The Armstrong Lie” (Sundance) — Documentary filmmaker Alex Gibney intended to make a fluffy film about Lance Armstrong’s comeback. But then the doping scandal broke, and the film digs into the story behind the story.

2014 Oscar Nominated Shorts: Documentary” (Sundance) — My full review is here. The five Oscar-nominated shorts are presented Friday through Sunday only, including “Facing Fear” from UW graduate Jason Cohen.

Gunday” (Star Cinema) — Two Calcutta refugees grow up to become power players and folk heroes in this Bollywood film.


Before Midnight” (7 p.m., Union South Marquee Theatre, 1208 W. Dayton St.) — My full review is here. Have a realistic Valentine’s Day with the third film in Richard Linklater’s “Before” trilogy, as Jesse (Ethan Hawke) and Celine (Julie Delpy) walk and talk — and fight — in Greece. FREE!

Barry Lyndon” (7 p.m., UW Cinematheque, 4070 Vilas Hall) — Stanley Kubrick’s adaptation of the William Thackeray novel about a picaresque adventurer (Ryan O’Neal) is presented here in a restored print. FREE!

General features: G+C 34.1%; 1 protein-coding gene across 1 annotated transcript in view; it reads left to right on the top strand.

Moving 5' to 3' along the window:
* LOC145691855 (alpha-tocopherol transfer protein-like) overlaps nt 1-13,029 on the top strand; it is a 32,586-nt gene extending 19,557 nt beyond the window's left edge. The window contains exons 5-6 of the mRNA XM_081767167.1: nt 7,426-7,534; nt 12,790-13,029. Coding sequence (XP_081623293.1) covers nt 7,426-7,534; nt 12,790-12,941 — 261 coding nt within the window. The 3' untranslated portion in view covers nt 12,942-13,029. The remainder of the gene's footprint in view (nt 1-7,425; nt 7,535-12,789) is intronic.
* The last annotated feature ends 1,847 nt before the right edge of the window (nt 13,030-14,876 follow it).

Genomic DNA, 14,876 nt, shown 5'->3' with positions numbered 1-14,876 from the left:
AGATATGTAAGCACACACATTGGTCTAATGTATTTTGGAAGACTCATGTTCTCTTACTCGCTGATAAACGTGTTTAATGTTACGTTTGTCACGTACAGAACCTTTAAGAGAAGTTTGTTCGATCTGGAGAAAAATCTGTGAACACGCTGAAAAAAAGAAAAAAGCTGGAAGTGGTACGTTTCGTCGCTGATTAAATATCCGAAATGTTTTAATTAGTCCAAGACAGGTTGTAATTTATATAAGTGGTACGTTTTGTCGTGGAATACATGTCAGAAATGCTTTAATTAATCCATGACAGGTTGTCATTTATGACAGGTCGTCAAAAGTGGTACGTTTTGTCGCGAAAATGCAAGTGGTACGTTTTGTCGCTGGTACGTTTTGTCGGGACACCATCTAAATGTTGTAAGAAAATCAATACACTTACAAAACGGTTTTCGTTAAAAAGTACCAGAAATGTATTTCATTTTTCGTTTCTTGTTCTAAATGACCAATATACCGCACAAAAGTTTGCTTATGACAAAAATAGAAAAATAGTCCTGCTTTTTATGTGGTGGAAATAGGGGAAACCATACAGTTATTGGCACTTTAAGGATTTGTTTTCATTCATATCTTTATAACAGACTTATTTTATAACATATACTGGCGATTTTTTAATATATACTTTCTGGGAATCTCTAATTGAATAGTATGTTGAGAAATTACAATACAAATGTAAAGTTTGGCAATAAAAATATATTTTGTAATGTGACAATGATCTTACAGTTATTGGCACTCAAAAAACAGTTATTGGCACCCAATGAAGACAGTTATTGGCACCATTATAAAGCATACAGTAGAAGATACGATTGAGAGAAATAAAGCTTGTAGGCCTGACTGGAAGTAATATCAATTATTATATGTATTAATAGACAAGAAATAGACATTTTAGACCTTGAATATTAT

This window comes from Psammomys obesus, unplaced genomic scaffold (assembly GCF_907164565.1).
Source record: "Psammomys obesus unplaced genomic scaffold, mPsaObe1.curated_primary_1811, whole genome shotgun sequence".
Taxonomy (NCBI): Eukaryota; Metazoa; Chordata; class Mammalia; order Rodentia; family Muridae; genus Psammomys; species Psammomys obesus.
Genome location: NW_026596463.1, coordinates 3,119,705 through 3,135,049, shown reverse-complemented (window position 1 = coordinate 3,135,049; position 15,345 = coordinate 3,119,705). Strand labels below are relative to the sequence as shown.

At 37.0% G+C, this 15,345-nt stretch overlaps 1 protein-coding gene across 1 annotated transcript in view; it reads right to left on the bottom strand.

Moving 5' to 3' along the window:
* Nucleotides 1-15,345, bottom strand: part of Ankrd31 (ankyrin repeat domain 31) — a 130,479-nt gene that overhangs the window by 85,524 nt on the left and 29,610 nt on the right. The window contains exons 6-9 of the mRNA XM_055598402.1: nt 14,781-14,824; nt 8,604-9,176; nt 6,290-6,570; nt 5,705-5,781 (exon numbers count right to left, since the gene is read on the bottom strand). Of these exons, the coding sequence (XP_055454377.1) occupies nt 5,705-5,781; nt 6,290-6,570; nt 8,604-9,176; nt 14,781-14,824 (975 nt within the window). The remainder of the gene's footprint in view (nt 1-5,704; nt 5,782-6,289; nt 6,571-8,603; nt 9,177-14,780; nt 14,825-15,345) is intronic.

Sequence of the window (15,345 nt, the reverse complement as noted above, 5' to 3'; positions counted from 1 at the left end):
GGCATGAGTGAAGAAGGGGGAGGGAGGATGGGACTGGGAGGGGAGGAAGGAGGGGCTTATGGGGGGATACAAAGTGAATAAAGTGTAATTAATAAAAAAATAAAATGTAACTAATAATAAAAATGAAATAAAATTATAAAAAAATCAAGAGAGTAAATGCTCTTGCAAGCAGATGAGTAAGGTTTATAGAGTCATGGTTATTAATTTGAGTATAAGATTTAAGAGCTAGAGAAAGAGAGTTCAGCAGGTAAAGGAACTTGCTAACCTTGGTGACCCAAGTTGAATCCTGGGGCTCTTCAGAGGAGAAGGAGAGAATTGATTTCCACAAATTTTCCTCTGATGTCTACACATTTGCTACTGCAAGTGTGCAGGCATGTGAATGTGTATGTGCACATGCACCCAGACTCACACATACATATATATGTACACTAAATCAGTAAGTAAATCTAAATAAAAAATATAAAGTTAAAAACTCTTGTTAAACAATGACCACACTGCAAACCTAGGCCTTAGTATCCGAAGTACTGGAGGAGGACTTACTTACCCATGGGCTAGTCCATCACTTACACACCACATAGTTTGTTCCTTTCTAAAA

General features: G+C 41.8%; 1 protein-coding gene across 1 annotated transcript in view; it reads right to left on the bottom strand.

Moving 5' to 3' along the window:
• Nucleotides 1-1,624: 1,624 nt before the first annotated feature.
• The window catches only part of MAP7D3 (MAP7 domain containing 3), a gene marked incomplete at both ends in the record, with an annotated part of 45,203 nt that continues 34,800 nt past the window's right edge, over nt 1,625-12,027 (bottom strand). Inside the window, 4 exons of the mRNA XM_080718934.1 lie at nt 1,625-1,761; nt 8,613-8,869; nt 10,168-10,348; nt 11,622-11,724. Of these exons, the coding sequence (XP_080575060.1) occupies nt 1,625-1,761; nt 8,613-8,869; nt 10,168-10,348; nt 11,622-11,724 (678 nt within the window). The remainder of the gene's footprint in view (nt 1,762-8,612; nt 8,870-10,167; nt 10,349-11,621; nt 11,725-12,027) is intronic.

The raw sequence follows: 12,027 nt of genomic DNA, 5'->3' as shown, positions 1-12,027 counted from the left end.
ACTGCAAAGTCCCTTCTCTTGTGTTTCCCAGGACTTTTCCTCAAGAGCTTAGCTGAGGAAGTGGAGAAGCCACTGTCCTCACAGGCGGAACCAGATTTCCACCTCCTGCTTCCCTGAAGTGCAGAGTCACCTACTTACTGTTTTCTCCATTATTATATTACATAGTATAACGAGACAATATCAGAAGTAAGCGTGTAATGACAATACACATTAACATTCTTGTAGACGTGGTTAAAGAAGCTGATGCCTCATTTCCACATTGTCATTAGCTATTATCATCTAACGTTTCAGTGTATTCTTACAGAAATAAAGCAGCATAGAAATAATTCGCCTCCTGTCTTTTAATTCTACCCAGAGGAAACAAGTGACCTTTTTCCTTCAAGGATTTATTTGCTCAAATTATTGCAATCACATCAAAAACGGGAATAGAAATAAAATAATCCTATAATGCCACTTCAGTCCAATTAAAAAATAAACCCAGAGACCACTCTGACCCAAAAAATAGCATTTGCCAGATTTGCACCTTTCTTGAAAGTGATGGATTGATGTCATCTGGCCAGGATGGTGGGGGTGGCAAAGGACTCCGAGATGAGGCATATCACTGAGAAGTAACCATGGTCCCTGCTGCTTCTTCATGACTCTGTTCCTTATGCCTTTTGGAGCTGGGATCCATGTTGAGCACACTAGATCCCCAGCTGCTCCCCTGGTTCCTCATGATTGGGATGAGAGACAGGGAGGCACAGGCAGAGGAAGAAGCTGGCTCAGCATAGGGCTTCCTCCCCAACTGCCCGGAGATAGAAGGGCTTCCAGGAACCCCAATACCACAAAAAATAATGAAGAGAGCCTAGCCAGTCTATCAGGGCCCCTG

Moonrise Kingdom” (7 p.m., Alicia Ashman Public Library, 733 N. High Point Road) — With “The Grand Budapest Hotel” coming next month, revisit Wes Anderson’s last movie, an enchanting tale of adolescent love amid middle-aged disappointment. FREE!

Short Term 12” (9:30 p.m., Union South) — My full review is here. In an alternate, slightly better reality, Brie Larson is up for an Oscar for her gritty performance as a counselor at a group home for troubled kids who is dealing with her own issues. FREE!


Miss Congeniality” (midnight, Union South) — Sandra Bullock is an FBI agent who goes undercover at a beauty pageant in this 2000 comedy, featuring a great comic performance by Michael Caine. FREE!


Percy Jackson: Sea of Monsters” (10 a.m., Point and Eastgate) — My full review is here. This sequel to “The Lightning Thief” feels a little cut-rate, preciously short on both sea and monsters. Only two bucks, though.

Before Sunrise” (6 p.m., Union South) — The Marquee is featuring all three “Before” films in a row, starting with the 1995 first film in which Jesse and Celine spend a magical day together in Vienna. FREE!

The Summer of Flying Fish” (7 p.m, UW Cinematheque) — A double feature of new Chilean films begins with this drama about a rich teen who gets involved in her father’s war against the local natives. FREE!